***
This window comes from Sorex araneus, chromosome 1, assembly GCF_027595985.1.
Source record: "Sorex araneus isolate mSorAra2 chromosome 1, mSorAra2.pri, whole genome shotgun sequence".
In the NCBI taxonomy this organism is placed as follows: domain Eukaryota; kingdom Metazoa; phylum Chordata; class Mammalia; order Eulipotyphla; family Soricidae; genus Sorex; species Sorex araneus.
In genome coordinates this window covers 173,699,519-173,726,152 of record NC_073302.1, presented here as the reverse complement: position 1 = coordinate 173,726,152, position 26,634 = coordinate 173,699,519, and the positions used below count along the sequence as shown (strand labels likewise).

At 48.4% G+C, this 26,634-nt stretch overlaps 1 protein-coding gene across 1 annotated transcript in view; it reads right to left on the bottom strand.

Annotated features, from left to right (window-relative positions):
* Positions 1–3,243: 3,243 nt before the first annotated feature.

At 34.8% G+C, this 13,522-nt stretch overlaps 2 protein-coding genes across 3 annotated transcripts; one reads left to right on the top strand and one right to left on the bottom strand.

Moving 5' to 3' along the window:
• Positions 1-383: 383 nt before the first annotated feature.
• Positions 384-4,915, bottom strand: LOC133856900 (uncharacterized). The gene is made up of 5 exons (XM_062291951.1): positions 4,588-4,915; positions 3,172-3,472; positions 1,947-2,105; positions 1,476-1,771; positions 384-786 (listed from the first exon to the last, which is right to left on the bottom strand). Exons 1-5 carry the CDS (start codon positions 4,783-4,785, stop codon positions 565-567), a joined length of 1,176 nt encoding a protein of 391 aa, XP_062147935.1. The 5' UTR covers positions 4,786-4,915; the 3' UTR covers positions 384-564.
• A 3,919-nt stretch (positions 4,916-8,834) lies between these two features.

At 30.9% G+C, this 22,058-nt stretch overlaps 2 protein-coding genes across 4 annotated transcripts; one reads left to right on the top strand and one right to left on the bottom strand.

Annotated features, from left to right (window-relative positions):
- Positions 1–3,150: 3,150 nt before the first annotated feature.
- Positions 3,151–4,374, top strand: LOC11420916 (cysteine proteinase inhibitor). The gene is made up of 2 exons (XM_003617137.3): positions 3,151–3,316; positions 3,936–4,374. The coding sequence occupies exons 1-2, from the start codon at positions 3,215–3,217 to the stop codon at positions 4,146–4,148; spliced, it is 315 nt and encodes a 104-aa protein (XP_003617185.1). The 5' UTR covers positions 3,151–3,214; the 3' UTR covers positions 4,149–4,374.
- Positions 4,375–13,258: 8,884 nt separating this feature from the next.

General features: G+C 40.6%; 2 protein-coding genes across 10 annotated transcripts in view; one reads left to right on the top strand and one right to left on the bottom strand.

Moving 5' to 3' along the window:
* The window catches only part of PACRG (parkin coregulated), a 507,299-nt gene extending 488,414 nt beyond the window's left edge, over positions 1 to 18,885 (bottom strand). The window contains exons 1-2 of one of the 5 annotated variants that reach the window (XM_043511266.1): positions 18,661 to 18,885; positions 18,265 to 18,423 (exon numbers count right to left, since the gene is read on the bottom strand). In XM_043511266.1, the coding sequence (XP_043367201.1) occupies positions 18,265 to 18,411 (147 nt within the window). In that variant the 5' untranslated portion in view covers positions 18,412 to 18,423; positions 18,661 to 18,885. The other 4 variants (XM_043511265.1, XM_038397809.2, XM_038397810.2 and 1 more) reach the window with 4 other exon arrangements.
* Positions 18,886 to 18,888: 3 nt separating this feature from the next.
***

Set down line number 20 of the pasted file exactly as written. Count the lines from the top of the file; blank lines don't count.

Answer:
* The window catches only part of PACRG (parkin coregulated), a 507,299-nt gene extending 488,414 nt beyond the window's left edge, over positions 1 to 18,885 (bottom strand). The window contains exons 1-2 of one of the 5 annotated variants that reach the window (XM_043511266.1): positions 18,661 to 18,885; positions 18,265 to 18,423 (exon numbers count right to left, since the gene is read on the bottom strand). In XM_043511266.1, the coding sequence (XP_043367201.1) occupies positions 18,265 to 18,411 (147 nt within the window). In that variant the 5' untranslated portion in view covers positions 18,412 to 18,423; positions 18,661 to 18,885. The other 4 variants (XM_043511265.1, XM_038397809.2, XM_038397810.2 and 1 more) reach the window with 4 other exon arrangements.